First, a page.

Why are judges giving immigrants who commit serious crimes a second chance?

'How far are the courts prepared to go in bending those rules?'

Wanted: An explanation

Canada Border Services Agency

When his son was born, Hamidullah Barkza celebrated the occasion with an epic bender. For eight straight days, the Red Deer, Alta., resident skipped work and pounded the bottle, pausing only when he passed out. On the night it finally ended—April 18, 2008—Barkza stumbled into the bedroom and plopped down beside his wife. “He wanted to have sex,” a prosecutor would later tell a judge. “But she said no due to the fact he was intoxicated and she had recently given birth.”

Enraged, Barkza grabbed a kitchen knife and lunged at the mother of his two children. He stabbed her once in the chest before turning the blade on himself, again and again. By the time police arrived at the apartment, he was covered in blood and barely conscious. (Thankfully, his wife’s wounds were far less severe, requiring only a short hospital visit.)

Originally charged with attempted murder, Barkza pleaded guilty to aggravated assault and received a 26½-month prison sentence. Then came the real punishment: like hundreds of other landed immigrants convicted of serious crimes, the Afghanistan native was slapped with a deportation order. Canada, home since 2004, wanted him gone.

In theory, his removal should have been routine. According to the law, any non-citizen sentenced to more than two years cannot challenge his pending deportation at the Immigration and Refugee Board, paving the way for a supposedly swift ejection. But Barkza had one option left—a backdoor tactic that more and more foreign criminals are using to fight their deportations: he returned to court and appealed his sentence.

Last month, his wish was granted. Alberta’s highest court agreed to shave 2½ months off the original term, leaving Barkza with a final sentence of two years minus one day. That 24-hour distinction—the difference between two years, and two years less a day—was just enough to reinstate his appeal rights to the IRB, a process that will certainly delay, if not cancel, his flight out of Canada.

Since capturing their first majority in May, Stephen Harper’s Conservatives have unveiled a long list of headline-friendly immigration initiatives that target everything from human smugglers to citizenship fraudsters. At the heart of the crackdown is a pair of FBI-style “most-wanted” websites launched by the Canada Border Services Agency, urging the public to help track down dangerous immigrants on the run from deportation. So far, the mug shots have worked; more than a dozen war criminals and other high-risk felons have been arrested, including Satpal Singh Jhatu, a convicted killer who was supposed to be sent back to India seven years ago.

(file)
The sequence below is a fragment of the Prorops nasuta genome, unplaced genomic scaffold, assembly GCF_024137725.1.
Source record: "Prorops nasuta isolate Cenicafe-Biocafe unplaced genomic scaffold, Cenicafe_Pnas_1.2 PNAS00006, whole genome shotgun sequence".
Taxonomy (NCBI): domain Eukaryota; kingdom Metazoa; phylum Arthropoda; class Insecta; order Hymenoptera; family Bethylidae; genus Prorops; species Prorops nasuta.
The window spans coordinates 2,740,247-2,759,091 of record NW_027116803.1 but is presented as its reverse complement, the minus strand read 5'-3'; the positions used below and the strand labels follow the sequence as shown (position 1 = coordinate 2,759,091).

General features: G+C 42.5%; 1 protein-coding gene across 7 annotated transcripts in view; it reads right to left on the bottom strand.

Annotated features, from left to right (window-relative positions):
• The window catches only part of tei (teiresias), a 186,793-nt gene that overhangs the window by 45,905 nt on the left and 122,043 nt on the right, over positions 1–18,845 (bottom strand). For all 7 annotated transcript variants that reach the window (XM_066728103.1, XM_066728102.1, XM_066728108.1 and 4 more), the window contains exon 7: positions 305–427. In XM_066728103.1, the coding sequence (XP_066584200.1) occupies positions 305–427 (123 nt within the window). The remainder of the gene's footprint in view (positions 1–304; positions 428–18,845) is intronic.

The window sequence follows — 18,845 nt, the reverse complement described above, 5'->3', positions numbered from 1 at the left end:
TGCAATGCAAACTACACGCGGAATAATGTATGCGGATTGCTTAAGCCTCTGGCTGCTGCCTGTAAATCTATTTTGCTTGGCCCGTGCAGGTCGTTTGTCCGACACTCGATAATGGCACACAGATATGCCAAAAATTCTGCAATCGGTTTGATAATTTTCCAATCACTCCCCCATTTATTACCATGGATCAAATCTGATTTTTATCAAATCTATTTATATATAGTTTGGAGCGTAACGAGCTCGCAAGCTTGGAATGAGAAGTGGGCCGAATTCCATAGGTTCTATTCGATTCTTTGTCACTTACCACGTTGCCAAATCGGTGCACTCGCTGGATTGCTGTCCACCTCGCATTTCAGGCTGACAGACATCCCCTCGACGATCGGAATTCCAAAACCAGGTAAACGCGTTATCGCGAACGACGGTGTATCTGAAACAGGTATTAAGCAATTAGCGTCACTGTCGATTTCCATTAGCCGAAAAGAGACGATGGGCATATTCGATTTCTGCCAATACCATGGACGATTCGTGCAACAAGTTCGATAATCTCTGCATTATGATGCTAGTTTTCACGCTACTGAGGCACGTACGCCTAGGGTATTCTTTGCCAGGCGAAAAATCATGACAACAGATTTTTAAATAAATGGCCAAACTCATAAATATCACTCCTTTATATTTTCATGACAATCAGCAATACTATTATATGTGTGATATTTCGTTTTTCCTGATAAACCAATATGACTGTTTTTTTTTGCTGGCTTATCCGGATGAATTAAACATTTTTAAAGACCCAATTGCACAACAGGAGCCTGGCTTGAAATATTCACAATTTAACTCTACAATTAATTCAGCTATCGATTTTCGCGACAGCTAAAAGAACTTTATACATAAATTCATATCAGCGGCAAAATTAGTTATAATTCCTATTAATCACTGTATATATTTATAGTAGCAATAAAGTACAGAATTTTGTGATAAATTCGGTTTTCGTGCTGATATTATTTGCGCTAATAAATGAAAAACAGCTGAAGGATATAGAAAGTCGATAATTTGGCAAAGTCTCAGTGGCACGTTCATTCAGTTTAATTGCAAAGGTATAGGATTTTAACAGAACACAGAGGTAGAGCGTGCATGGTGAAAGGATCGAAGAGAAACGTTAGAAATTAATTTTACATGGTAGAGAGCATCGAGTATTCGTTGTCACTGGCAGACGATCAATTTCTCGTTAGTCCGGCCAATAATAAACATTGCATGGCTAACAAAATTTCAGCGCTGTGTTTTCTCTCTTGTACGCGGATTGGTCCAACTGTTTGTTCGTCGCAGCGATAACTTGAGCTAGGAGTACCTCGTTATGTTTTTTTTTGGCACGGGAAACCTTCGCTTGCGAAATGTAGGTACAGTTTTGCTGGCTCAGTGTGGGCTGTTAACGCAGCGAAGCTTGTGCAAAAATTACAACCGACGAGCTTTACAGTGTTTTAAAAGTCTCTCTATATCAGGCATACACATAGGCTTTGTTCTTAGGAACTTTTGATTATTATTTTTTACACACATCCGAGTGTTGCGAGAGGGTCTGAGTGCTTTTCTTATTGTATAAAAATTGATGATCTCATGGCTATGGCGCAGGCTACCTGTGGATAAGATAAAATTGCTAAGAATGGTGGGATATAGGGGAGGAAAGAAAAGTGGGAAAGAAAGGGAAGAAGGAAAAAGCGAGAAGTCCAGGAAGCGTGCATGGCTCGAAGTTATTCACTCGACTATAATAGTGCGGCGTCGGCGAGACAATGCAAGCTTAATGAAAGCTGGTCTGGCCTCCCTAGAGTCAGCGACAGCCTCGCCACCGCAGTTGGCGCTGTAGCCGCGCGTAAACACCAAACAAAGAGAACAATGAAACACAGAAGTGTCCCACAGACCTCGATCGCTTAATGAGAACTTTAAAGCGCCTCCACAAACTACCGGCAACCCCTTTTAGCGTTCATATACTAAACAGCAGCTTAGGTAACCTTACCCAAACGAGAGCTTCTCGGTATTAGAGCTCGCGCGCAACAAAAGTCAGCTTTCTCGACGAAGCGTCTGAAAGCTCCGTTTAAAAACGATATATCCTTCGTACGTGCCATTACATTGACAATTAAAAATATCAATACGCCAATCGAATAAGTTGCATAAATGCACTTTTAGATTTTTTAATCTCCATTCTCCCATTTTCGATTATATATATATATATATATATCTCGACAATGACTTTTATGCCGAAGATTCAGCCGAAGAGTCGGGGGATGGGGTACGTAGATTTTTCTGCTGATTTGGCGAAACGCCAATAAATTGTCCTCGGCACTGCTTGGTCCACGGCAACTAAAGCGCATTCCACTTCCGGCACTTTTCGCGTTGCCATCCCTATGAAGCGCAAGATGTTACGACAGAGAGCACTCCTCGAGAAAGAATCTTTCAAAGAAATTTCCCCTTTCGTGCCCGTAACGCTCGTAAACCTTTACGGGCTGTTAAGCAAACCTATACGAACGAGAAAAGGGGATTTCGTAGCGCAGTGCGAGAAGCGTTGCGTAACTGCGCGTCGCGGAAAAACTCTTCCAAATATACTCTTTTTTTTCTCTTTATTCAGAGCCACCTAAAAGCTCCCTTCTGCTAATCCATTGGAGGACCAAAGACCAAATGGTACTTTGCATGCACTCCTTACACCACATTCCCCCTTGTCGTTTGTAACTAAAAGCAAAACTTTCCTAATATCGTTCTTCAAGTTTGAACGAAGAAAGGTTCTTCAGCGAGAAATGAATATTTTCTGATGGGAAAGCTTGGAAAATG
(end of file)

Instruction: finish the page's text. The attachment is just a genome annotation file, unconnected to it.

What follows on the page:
But while the feds have reason to boast—“Canada’s doors will not remain open to those who have broken the law and have endangered the safety of our citizens,” declared one press release—another story is quietly unfolding in courtrooms across the country. In case after case, judges are imposing lighter sentences on violent immigrants like Hamidullah Barkza because they are reluctant to quash their only real hope of remaining in Canada: a date with the IRB’s Immigration Appeal Division (IAD). In one controversial ruling, a South African national who was given 3½ years for savagely beating a man in Trenton, Ont., had his sentence trimmed by 18 months and one day so he could appeal his removal.

“I have some serious concerns with this,” says Sergio Karas, a prominent immigration lawyer in Toronto. “Parliament established that a non-citizen who is convicted of an offence and receives a sentence of two years or more should lose his right of appeal to the Immigration Appeal Division. Now the courts are saying: ‘Okay, Parliament wants these people to lose their appeal right, so we’ll just lower the sentence.’ How far are the courts prepared to go in bending those rules? And how far is the government prepared to push back?”

Not even the courts seem sure of the answer. While many provincial judges have followed the trend toward lighter sentences, Quebec’s highest court recently issued a landmark ruling on the issue, refusing to show leniency for three foreign-born criminals because “it would encourage courts to disregard the clear intent of Parliament.” But in August, the Supreme Court declined to review the case, leaving the matter very much unsettled.

“The same question has come up over and over: is this criminal courts stepping on immigration law?” says Alias Sanders, Barkza’s lawyer. “We now have different results in different parts of Canada. This is something on which we should have unanimity.”